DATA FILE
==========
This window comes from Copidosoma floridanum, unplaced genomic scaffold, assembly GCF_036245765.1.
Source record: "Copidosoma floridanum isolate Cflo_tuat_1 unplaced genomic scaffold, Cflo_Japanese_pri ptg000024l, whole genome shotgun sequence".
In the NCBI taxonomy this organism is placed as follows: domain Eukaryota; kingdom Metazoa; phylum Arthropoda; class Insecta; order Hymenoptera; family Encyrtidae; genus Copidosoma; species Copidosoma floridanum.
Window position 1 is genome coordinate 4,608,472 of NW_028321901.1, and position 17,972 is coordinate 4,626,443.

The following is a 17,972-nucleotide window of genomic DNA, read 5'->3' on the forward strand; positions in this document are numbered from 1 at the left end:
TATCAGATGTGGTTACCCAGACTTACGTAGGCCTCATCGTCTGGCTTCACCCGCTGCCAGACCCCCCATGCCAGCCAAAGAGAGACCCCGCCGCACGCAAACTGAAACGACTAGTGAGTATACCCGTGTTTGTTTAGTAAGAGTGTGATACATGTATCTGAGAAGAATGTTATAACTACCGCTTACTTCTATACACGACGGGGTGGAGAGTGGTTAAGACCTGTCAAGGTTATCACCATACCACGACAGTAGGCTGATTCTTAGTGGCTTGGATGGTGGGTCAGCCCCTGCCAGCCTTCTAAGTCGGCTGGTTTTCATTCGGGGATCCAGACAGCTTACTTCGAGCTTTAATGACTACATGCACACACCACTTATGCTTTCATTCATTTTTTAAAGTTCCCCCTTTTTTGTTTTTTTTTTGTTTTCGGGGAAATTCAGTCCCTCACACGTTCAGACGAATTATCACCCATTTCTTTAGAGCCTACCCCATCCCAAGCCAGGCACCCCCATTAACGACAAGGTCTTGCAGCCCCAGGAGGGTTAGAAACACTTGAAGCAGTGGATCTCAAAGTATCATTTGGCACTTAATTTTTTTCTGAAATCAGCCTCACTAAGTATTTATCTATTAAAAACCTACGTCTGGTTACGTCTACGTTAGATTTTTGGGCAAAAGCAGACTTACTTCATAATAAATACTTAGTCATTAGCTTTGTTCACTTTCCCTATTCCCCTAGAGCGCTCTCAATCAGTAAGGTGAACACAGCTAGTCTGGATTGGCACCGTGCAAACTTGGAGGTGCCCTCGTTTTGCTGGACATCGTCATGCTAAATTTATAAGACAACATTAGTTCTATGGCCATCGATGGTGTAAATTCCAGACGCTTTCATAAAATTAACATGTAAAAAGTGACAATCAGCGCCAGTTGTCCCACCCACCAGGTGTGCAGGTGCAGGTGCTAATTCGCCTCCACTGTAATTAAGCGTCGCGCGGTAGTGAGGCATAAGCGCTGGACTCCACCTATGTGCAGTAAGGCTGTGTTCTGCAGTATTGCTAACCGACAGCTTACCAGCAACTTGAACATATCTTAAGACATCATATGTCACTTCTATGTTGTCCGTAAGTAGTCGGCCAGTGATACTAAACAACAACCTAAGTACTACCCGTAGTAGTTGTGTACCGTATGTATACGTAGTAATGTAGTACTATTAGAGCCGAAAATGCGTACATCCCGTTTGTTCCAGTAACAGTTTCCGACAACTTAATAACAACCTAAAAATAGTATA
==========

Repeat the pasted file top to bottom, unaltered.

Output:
This window comes from Copidosoma floridanum, unplaced genomic scaffold, assembly GCF_036245765.1.
Source record: "Copidosoma floridanum isolate Cflo_tuat_1 unplaced genomic scaffold, Cflo_Japanese_pri ptg000024l, whole genome shotgun sequence".
In the NCBI taxonomy this organism is placed as follows: domain Eukaryota; kingdom Metazoa; phylum Arthropoda; class Insecta; order Hymenoptera; family Encyrtidae; genus Copidosoma; species Copidosoma floridanum.
Window position 1 is genome coordinate 4,608,472 of NW_028321901.1, and position 17,972 is coordinate 4,626,443.

The following is a 17,972-nucleotide window of genomic DNA, read 5'->3' on the forward strand; positions in this document are numbered from 1 at the left end:
TATCAGATGTGGTTACCCAGACTTACGTAGGCCTCATCGTCTGGCTTCACCCGCTGCCAGACCCCCCATGCCAGCCAAAGAGAGACCCCGCCGCACGCAAACTGAAACGACTAGTGAGTATACCCGTGTTTGTTTAGTAAGAGTGTGATACATGTATCTGAGAAGAATGTTATAACTACCGCTTACTTCTATACACGACGGGGTGGAGAGTGGTTAAGACCTGTCAAGGTTATCACCATACCACGACAGTAGGCTGATTCTTAGTGGCTTGGATGGTGGGTCAGCCCCTGCCAGCCTTCTAAGTCGGCTGGTTTTCATTCGGGGATCCAGACAGCTTACTTCGAGCTTTAATGACTACATGCACACACCACTTATGCTTTCATTCATTTTTTAAAGTTCCCCCTTTTTTGTTTTTTTTTTGTTTTCGGGGAAATTCAGTCCCTCACACGTTCAGACGAATTATCACCCATTTCTTTAGAGCCTACCCCATCCCAAGCCAGGCACCCCCATTAACGACAAGGTCTTGCAGCCCCAGGAGGGTTAGAAACACTTGAAGCAGTGGATCTCAAAGTATCATTTGGCACTTAATTTTTTTCTGAAATCAGCCTCACTAAGTATTTATCTATTAAAAACCTACGTCTGGTTACGTCTACGTTAGATTTTTGGGCAAAAGCAGACTTACTTCATAATAAATACTTAGTCATTAGCTTTGTTCACTTTCCCTATTCCCCTAGAGCGCTCTCAATCAGTAAGGTGAACACAGCTAGTCTGGATTGGCACCGTGCAAACTTGGAGGTGCCCTCGTTTTGCTGGACATCGTCATGCTAAATTTATAAGACAACATTAGTTCTATGGCCATCGATGGTGTAAATTCCAGACGCTTTCATAAAATTAACATGTAAAAAGTGACAATCAGCGCCAGTTGTCCCACCCACCAGGTGTGCAGGTGCAGGTGCTAATTCGCCTCCACTGTAATTAAGCGTCGCGCGGTAGTGAGGCATAAGCGCTGGACTCCACCTATGTGCAGTAAGGCTGTGTTCTGCAGTATTGCTAACCGACAGCTTACCAGCAACTTGAACATATCTTAAGACATCATATGTCACTTCTATGTTGTCCGTAAGTAGTCGGCCAGTGATACTAAACAACAACCTAAGTACTACCCGTAGTAGTTGTGTACCGTATGTATACGTAGTAATGTAGTACTATTAGAGCCGAAAATGCGTACATCCCGTTTGTTCCAGTAACAGTTTCCGACAACTTAATAACAACCTAAAAATAGTATA